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More lawsuits against New York State COVID-19 restrictions on way

HoganWillig law firm will represent 40 hair salon owners and more than 100 people advocating for youth sports in lawsuits against New York State.

AMHERST, N.Y. — The Amherst law firm that filed the recent lawsuit on behalf of 90 Western New York restaurants is now preparing for its next legal fight against New York State, which will impact salon employees and kids who participate in youth sports.

Attorney Corey Hogan of HoganWillig law firm said he is representing 40 hair salon owners in Western New York, suing the state over required weekly COVID-19 testing.

Under NYS guidelines, personal care services are able to operate at 25 percent capacity, and all employees must get a COVID-19 test each week.

"Well, can we at least knock down that testing a little bit so it's every couple weeks?" Hogan said. "For hair salons that's 0.14 percent of viral spread, so at the end of the day, it's less than two-tenths of a percent they are responsible for."

Joanna Falletta owns Blush and Brow on Main Street in Williamsville. She is one of the 40 owners listed in the lawsuit.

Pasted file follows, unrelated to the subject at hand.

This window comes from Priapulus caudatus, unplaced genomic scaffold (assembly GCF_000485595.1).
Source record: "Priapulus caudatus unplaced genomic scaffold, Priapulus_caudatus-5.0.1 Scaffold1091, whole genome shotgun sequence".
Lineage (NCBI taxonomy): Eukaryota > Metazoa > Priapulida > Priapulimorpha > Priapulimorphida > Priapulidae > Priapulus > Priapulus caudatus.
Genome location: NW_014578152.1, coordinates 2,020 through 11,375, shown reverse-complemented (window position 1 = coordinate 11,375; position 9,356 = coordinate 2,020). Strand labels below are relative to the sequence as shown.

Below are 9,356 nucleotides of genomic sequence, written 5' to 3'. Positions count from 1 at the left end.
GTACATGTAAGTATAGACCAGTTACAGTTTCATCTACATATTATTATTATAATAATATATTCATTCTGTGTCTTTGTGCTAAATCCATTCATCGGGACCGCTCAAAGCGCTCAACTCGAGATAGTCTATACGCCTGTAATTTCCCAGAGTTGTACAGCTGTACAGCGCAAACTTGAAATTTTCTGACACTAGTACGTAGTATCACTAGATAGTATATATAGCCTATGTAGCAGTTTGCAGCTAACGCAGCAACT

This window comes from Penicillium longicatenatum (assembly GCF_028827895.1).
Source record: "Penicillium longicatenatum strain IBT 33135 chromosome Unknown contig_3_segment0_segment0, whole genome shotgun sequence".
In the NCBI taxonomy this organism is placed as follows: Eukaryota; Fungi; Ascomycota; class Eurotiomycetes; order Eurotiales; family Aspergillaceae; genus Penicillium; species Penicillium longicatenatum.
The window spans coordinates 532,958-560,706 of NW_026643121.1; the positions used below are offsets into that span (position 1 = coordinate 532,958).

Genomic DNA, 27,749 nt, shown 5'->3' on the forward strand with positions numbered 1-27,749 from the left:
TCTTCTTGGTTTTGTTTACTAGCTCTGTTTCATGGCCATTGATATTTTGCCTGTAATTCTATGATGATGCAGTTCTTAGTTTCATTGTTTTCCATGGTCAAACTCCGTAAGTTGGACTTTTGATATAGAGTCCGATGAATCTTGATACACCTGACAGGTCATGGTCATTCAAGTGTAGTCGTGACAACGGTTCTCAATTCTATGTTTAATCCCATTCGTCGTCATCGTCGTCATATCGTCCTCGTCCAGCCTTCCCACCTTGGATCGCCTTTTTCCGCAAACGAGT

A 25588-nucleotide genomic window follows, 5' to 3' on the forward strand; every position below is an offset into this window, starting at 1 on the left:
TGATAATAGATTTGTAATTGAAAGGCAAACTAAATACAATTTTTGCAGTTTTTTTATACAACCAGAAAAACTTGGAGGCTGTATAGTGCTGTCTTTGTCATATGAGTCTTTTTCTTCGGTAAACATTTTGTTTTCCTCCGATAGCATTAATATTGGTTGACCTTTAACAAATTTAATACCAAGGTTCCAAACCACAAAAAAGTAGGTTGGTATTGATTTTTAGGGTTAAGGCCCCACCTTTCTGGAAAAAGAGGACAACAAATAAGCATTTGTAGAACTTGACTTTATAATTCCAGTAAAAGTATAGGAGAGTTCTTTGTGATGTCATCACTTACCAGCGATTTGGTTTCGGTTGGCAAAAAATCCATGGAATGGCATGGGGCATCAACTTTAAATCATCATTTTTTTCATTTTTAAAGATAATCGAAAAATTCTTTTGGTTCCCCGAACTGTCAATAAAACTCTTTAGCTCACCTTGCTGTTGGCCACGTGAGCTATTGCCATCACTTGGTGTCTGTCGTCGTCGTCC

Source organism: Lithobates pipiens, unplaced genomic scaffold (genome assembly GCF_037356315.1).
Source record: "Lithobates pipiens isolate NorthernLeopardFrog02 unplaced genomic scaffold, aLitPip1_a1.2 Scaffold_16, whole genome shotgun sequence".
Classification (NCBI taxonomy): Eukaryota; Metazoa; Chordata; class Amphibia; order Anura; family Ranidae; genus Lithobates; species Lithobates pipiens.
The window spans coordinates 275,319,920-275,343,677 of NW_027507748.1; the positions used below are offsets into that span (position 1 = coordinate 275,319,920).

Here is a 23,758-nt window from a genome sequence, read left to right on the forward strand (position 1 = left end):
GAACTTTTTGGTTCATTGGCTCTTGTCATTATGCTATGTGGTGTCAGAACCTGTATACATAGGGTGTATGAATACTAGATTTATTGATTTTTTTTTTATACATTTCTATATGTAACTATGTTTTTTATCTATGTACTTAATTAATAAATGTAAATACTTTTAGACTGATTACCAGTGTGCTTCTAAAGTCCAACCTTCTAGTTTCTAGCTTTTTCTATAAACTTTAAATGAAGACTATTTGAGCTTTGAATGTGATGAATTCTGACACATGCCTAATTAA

"Well, I'm a little disappointed in the weekly testing because …  some of the industry has part-time people that sometimes only work one day a week, and there is no guarantee they are going to get a free test, so they are working just to get that weekly test," Falletta said.

Hogan said Thursday a judge denied their request for a preliminary injunction, which would've allowed salons to cease testing until a formal hearing is held. 

Hogan said they will be back in court soon.

Also in the works, more than 100 people in Western New York have joined a lawsuit to change the NYS restrictions on youth and high school sports.

The NYS Department of Health allows low-moderate risk sports, which include sports such as tennis, baseball and field hockey. Hogan said he is asking for sports listed under the high-risk category, such as basketball and hockey, to be moved into the moderate category.  

"When the evidence is there is no viral spread in these sports, whether it's hockey, football, basketball, any of these sports that are so called high-risk sports, we are going to simply go in and ask that they consider moderate risk," Hogan said.

Dave Mansell is a parent, teacher and coach who has been helping orchestrate the lawsuit. 

"The best thing we can do right now is get kids at practice with certified trained coaches that are going to make them safe and allow them to have structure for five, six, seven days a week," he said.